Janine Jackson interviewed Detention Watch Network’s Silky Shah about the fire at the Ciudad Juárez detention center for the March 31, 2023, episode of CounterSpin. This is a lightly edited transcript.
Janine Jackson: While it was a nightmare, the March 27 fire at a migrant detention center in Ciudad Juárez, that killed at least 40 people and injured dozens more, is inappropriately labeled an “accident”—not when it’s more an illustration of systemic harms that reflect inhumane policy.
Silky Shah is executive director at Detention Watch project. She joins us now by phone from Washington state. Welcome to CounterSpin, Silky Shah.
Silky Shah: Thanks so much for having me on.
JJ: The hundreds of people protesting and, frankly, grieving outside of the Ciudad Juárez Detention Center on Tuesday night, the 28th, they weren’t calling for better fire protections or less overcrowding. The chant that the group took up was “Justicia.”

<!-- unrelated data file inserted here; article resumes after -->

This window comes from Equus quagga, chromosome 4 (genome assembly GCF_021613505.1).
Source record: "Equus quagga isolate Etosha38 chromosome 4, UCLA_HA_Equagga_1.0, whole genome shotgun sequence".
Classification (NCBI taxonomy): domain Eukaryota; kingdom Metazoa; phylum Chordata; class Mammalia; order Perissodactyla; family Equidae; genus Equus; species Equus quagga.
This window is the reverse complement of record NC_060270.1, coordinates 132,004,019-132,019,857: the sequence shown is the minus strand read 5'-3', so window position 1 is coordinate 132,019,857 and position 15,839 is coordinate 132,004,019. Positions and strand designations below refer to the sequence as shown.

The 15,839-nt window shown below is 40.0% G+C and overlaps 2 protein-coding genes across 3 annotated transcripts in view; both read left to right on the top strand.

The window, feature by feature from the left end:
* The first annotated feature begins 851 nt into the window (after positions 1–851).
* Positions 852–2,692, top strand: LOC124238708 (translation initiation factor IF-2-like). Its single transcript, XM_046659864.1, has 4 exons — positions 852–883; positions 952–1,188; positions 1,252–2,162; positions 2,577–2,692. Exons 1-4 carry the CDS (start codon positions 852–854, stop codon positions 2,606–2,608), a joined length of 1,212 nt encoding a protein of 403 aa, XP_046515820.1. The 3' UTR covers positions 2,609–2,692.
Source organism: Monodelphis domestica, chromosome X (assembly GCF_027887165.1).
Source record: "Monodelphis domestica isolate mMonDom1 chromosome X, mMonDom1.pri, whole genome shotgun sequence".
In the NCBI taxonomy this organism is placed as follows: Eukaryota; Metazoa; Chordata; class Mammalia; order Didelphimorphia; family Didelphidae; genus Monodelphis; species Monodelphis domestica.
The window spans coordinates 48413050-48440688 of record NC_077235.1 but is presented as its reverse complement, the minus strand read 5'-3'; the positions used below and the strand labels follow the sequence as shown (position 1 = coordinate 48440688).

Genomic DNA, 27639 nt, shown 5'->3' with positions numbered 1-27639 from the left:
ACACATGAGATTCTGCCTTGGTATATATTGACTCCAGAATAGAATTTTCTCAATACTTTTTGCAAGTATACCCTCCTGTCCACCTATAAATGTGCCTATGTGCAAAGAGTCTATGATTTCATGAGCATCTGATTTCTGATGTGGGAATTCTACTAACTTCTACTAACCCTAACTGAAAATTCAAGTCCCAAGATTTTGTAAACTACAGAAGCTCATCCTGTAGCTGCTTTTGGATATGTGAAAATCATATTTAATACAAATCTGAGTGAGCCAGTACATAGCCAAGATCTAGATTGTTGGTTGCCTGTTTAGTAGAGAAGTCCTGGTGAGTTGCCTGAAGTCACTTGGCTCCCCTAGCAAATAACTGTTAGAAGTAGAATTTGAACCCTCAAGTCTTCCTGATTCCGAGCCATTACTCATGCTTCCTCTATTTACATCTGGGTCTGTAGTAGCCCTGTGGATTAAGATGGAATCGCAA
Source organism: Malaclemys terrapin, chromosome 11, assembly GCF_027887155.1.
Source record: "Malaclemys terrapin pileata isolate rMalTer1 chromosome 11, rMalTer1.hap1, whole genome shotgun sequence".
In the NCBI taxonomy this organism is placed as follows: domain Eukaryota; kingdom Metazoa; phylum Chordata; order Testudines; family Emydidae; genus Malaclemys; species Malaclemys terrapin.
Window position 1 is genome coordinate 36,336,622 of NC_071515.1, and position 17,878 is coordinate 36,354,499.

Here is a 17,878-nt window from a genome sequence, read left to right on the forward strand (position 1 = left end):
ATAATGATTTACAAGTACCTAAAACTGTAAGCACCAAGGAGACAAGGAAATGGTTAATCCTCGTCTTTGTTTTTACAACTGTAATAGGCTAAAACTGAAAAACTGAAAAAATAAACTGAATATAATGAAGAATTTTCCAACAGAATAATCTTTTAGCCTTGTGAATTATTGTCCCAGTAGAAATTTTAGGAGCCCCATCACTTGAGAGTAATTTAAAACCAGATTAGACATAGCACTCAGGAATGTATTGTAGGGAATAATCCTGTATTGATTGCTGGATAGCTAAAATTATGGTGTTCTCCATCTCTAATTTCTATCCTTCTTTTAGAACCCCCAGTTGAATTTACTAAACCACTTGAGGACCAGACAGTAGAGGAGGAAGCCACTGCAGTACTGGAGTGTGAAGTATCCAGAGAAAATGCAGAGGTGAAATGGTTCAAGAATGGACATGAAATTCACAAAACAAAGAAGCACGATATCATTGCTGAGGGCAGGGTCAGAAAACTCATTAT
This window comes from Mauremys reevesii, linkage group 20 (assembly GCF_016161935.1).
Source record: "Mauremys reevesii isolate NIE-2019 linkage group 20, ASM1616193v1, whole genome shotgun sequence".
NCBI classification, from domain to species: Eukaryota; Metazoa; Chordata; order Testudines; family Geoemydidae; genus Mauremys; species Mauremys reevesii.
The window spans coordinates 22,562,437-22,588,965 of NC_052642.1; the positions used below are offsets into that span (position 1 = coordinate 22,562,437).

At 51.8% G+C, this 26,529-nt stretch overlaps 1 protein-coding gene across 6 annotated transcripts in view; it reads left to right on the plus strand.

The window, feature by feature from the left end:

It isn’t that they aren’t connected, but these are fundamentally different conversations to have, right, about justice or about better conditions?
SS: Yeah, one of the things, when you’re watching the video of the fire taking place, and the guards leaving as men are locked up in the cells at the migrant detention center in Juárez, a lot of it reminded me a lot of what happened during Hurricane Katrina in New Orleans so many years ago, when actually guards just left people locked up in cells as water rose.
And this is what we know about the prison system in the U.S., the jail system in the U.S., and a lot of what the U.S. is doing, which is outsourcing immigrant detention to Mexico, and this has been especially since the Trump administration; the number of people locked up in migrant detention centers, which they call immigration stations, in Mexico has risen dramatically.
JJ: I saw the NBCNews.com headline, “Advocates Decry Inhumane Conditions of Mexico’s Migrant Detention Centers After Deadly Fire.”